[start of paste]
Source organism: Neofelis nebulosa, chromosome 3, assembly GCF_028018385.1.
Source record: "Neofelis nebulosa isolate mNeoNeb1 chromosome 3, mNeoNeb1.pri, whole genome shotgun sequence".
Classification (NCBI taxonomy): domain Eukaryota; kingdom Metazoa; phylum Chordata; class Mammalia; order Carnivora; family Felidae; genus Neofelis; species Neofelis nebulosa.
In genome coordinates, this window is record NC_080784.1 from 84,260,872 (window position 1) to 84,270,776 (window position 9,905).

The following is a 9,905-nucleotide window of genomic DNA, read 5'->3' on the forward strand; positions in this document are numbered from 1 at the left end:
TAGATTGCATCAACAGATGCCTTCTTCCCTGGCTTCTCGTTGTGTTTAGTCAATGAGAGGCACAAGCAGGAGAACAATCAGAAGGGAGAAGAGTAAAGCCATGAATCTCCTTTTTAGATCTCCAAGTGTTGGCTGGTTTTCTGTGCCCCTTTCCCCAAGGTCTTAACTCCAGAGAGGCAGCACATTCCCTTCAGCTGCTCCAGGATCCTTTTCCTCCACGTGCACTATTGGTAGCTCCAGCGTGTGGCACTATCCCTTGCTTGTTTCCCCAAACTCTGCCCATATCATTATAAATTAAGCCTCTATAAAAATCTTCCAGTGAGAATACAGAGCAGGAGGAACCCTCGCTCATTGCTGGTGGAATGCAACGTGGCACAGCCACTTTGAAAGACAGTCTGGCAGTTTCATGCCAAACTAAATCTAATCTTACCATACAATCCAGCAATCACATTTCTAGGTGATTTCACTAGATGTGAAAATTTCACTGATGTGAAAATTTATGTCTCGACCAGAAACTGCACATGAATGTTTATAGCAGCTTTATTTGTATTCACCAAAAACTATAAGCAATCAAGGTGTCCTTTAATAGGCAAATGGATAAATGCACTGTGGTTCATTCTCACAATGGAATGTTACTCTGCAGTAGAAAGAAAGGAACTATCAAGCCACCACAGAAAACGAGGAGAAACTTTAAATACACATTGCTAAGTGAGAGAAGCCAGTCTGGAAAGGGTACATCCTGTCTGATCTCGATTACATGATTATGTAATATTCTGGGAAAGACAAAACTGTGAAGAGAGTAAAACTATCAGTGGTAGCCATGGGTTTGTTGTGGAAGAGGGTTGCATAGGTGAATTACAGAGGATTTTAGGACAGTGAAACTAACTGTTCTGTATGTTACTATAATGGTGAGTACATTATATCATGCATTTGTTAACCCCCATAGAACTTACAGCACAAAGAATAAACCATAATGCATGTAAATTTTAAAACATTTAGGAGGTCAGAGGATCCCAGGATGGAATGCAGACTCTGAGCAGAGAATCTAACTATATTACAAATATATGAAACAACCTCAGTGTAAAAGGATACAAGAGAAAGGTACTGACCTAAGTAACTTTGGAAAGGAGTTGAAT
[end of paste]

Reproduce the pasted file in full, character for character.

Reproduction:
Source organism: Neofelis nebulosa, chromosome 3, assembly GCF_028018385.1.
Source record: "Neofelis nebulosa isolate mNeoNeb1 chromosome 3, mNeoNeb1.pri, whole genome shotgun sequence".
Classification (NCBI taxonomy): domain Eukaryota; kingdom Metazoa; phylum Chordata; class Mammalia; order Carnivora; family Felidae; genus Neofelis; species Neofelis nebulosa.
In genome coordinates, this window is record NC_080784.1 from 84,260,872 (window position 1) to 84,270,776 (window position 9,905).

The following is a 9,905-nucleotide window of genomic DNA, read 5'->3' on the forward strand; positions in this document are numbered from 1 at the left end:
TAGATTGCATCAACAGATGCCTTCTTCCCTGGCTTCTCGTTGTGTTTAGTCAATGAGAGGCACAAGCAGGAGAACAATCAGAAGGGAGAAGAGTAAAGCCATGAATCTCCTTTTTAGATCTCCAAGTGTTGGCTGGTTTTCTGTGCCCCTTTCCCCAAGGTCTTAACTCCAGAGAGGCAGCACATTCCCTTCAGCTGCTCCAGGATCCTTTTCCTCCACGTGCACTATTGGTAGCTCCAGCGTGTGGCACTATCCCTTGCTTGTTTCCCCAAACTCTGCCCATATCATTATAAATTAAGCCTCTATAAAAATCTTCCAGTGAGAATACAGAGCAGGAGGAACCCTCGCTCATTGCTGGTGGAATGCAACGTGGCACAGCCACTTTGAAAGACAGTCTGGCAGTTTCATGCCAAACTAAATCTAATCTTACCATACAATCCAGCAATCACATTTCTAGGTGATTTCACTAGATGTGAAAATTTCACTGATGTGAAAATTTATGTCTCGACCAGAAACTGCACATGAATGTTTATAGCAGCTTTATTTGTATTCACCAAAAACTATAAGCAATCAAGGTGTCCTTTAATAGGCAAATGGATAAATGCACTGTGGTTCATTCTCACAATGGAATGTTACTCTGCAGTAGAAAGAAAGGAACTATCAAGCCACCACAGAAAACGAGGAGAAACTTTAAATACACATTGCTAAGTGAGAGAAGCCAGTCTGGAAAGGGTACATCCTGTCTGATCTCGATTACATGATTATGTAATATTCTGGGAAAGACAAAACTGTGAAGAGAGTAAAACTATCAGTGGTAGCCATGGGTTTGTTGTGGAAGAGGGTTGCATAGGTGAATTACAGAGGATTTTAGGACAGTGAAACTAACTGTTCTGTATGTTACTATAATGGTGAGTACATTATATCATGCATTTGTTAACCCCCATAGAACTTACAGCACAAAGAATAAACCATAATGCATGTAAATTTTAAAACATTTAGGAGGTCAGAGGATCCCAGGATGGAATGCAGACTCTGAGCAGAGAATCTAACTATATTACAAATATATGAAACAACCTCAGTGTAAAAGGATACAAGAGAAAGGTACTGACCTAAGTAACTTTGGAAAGGAGTTGAAT